Aurora and the Old Farm Truck


An aurora display on the night of June 7/8, 2015 from southern Alberta, with an old rustic farm truck as the foreground. This is a frame from a 450-frame time-lapse with the Nikon D750 at ISO 1600 and the Sigma 24mm lens at f/2.8, for 8 seconds each. The foreground is from a stack of 8 images adjacent in time to the sky image stacked in Mean mode for smoothing of noise.

The northern lights returned to our prairie sky in a colourful display near solstice.

Last night, Sunday, June 7, I headed out to a nearby abandoned farmyard to shoot the planets setting into the western twilight. But as the sky darkened the faint arc of an aurora appeared to the northeast, promising a fine show after midnight.

Sure enough, as the sky got dark, which doesn’t happen until very late now at 50° north in mid-June, the aurora began to dance.

The top image is a frame from the display at its best. It is one of 400 frames I shot for a time-lapse sequence.

An aurora display on the night of June 7/8, 2015 from southern Alberta, with an old rustic farm truck as the foreground. This is a frame from a 450-frame time-lapse with the Nikon D740 at ISO 1600 and the Sigma 24mm lens at f/2.8, for 8 second each. The foreground is from a stack of 8 images adjacent in time to the sky image stacked in Mean mode for smoothing of noise.

This image is from the start of the sequence, just as the aurora was beginning to get good, with curtains of green laced with tints of magenta and purple. At this time of year the tops of the curtains often look blue, as they scatter direct sunlight streaming over the pole.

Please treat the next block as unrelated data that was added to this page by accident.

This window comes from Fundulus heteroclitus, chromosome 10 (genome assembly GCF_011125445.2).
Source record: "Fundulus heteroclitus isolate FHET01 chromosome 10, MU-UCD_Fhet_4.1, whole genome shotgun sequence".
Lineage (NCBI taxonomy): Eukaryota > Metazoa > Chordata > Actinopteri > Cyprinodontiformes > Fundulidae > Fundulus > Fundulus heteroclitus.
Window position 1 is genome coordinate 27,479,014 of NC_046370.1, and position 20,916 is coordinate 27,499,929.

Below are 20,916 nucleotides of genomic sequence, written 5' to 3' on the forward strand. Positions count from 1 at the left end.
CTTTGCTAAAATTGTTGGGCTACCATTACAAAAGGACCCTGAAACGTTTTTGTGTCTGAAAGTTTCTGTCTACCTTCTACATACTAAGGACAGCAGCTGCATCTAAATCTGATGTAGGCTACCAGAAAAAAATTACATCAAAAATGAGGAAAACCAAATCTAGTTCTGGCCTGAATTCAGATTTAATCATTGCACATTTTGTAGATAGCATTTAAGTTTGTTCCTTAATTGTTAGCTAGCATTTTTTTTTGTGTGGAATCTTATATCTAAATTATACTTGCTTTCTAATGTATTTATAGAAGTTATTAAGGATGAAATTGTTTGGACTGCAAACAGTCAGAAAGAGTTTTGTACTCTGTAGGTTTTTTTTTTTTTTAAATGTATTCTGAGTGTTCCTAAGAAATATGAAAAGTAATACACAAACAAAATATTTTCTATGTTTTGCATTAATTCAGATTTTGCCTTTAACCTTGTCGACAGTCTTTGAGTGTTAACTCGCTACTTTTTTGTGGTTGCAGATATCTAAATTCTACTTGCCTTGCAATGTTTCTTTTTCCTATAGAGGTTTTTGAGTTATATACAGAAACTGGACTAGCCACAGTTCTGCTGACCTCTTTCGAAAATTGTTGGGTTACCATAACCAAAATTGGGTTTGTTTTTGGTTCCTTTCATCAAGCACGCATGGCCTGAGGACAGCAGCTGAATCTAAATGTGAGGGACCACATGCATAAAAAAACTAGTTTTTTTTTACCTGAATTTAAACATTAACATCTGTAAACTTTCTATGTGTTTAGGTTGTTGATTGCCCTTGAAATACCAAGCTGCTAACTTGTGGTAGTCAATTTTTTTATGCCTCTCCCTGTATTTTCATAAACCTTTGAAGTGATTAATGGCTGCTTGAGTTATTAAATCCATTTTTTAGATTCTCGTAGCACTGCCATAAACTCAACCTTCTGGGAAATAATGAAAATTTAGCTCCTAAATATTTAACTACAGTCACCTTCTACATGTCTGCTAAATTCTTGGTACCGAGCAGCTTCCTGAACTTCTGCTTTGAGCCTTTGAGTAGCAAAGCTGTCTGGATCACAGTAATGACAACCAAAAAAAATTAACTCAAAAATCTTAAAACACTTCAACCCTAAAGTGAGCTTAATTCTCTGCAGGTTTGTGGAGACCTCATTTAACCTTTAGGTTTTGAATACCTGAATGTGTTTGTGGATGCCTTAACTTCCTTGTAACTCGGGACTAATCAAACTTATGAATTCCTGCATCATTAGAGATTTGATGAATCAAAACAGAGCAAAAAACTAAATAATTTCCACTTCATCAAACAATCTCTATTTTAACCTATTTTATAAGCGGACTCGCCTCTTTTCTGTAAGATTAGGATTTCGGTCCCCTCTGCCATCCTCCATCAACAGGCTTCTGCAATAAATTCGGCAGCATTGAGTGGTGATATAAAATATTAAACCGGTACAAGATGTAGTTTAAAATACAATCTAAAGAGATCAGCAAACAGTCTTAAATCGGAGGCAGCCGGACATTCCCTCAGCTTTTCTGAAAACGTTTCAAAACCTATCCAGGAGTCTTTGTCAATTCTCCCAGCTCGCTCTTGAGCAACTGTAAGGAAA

However, the colours were not visible to the unaided eye — only the camera brought out the colours, as this display never got intensely bright to the eye.

An aurora display on the night of June 7/8, 2015 from southern Alberta, with an old rustic farm truck as the foreground. This is a frame from a 450-frame time-lapse with the Nikon D740 at ISO 1600 and the Sigma 24mm lens at f/2.8, for 8 second each. The foreground is from a stack of 8 images adjacent in time to the sky image stacked in Mean mode for smoothing of noise.

Toward the end of the sequence the display began to spread out, becoming patchy and less colourful, a typical behaviour after a substorm outburst.

More activity may be in store this week. So keep looking up! And check Spaceweather.com for alerts.

— Alan, June 8, 2015 / © 2015 Alan Dyer / www.amazingsky.com 

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